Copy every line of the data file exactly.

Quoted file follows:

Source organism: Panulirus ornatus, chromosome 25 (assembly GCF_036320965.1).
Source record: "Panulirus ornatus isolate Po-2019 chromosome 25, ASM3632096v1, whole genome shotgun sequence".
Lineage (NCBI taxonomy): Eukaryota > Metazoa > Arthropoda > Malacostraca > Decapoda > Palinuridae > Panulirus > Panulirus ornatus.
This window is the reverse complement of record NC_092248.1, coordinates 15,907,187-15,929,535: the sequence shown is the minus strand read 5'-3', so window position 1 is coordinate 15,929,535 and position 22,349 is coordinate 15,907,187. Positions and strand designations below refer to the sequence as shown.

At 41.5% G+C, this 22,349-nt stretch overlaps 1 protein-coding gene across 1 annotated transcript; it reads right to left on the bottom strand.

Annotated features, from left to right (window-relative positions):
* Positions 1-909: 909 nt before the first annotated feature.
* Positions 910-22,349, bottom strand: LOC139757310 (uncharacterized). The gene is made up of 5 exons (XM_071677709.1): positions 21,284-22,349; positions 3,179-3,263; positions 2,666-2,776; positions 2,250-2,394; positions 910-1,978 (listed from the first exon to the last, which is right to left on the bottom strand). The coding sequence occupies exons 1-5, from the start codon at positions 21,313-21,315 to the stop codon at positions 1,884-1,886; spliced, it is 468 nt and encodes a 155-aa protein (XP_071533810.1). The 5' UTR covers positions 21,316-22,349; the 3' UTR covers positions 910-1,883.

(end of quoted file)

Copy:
Source organism: Panulirus ornatus, chromosome 25 (assembly GCF_036320965.1).
Source record: "Panulirus ornatus isolate Po-2019 chromosome 25, ASM3632096v1, whole genome shotgun sequence".
Lineage (NCBI taxonomy): Eukaryota > Metazoa > Arthropoda > Malacostraca > Decapoda > Palinuridae > Panulirus > Panulirus ornatus.
This window is the reverse complement of record NC_092248.1, coordinates 15,907,187-15,929,535: the sequence shown is the minus strand read 5'-3', so window position 1 is coordinate 15,929,535 and position 22,349 is coordinate 15,907,187. Positions and strand designations below refer to the sequence as shown.

At 41.5% G+C, this 22,349-nt stretch overlaps 1 protein-coding gene across 1 annotated transcript; it reads right to left on the bottom strand.

Annotated features, from left to right (window-relative positions):
* Positions 1-909: 909 nt before the first annotated feature.
* Positions 910-22,349, bottom strand: LOC139757310 (uncharacterized). The gene is made up of 5 exons (XM_071677709.1): positions 21,284-22,349; positions 3,179-3,263; positions 2,666-2,776; positions 2,250-2,394; positions 910-1,978 (listed from the first exon to the last, which is right to left on the bottom strand). The coding sequence occupies exons 1-5, from the start codon at positions 21,313-21,315 to the stop codon at positions 1,884-1,886; spliced, it is 468 nt and encodes a 155-aa protein (XP_071533810.1). The 5' UTR covers positions 21,316-22,349; the 3' UTR covers positions 910-1,883.